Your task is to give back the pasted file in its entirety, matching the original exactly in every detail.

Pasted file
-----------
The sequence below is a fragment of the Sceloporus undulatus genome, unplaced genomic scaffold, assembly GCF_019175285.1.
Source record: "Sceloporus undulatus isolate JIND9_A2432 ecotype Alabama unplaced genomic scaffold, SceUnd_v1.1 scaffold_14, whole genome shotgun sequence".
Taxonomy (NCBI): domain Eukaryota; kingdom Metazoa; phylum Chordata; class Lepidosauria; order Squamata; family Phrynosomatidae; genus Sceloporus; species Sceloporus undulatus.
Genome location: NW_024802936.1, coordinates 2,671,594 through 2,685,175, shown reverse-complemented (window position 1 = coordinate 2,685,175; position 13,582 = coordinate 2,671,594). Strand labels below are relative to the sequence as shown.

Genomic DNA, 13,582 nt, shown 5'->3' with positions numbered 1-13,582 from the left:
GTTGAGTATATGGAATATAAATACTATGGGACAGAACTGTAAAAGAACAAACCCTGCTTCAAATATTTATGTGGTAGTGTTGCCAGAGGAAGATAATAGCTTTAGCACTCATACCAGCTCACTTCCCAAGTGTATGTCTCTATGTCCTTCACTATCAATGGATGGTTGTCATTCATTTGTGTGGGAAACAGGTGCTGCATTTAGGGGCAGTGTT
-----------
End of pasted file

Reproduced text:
The sequence below is a fragment of the Sceloporus undulatus genome, unplaced genomic scaffold, assembly GCF_019175285.1.
Source record: "Sceloporus undulatus isolate JIND9_A2432 ecotype Alabama unplaced genomic scaffold, SceUnd_v1.1 scaffold_14, whole genome shotgun sequence".
Taxonomy (NCBI): domain Eukaryota; kingdom Metazoa; phylum Chordata; class Lepidosauria; order Squamata; family Phrynosomatidae; genus Sceloporus; species Sceloporus undulatus.
Genome location: NW_024802936.1, coordinates 2,671,594 through 2,685,175, shown reverse-complemented (window position 1 = coordinate 2,685,175; position 13,582 = coordinate 2,671,594). Strand labels below are relative to the sequence as shown.

Genomic DNA, 13,582 nt, shown 5'->3' with positions numbered 1-13,582 from the left:
GTTGAGTATATGGAATATAAATACTATGGGACAGAACTGTAAAAGAACAAACCCTGCTTCAAATATTTATGTGGTAGTGTTGCCAGAGGAAGATAATAGCTTTAGCACTCATACCAGCTCACTTCCCAAGTGTATGTCTCTATGTCCTTCACTATCAATGGATGGTTGTCATTCATTTGTGTGGGAAACAGGTGCTGCATTTAGGGGCAGTGTT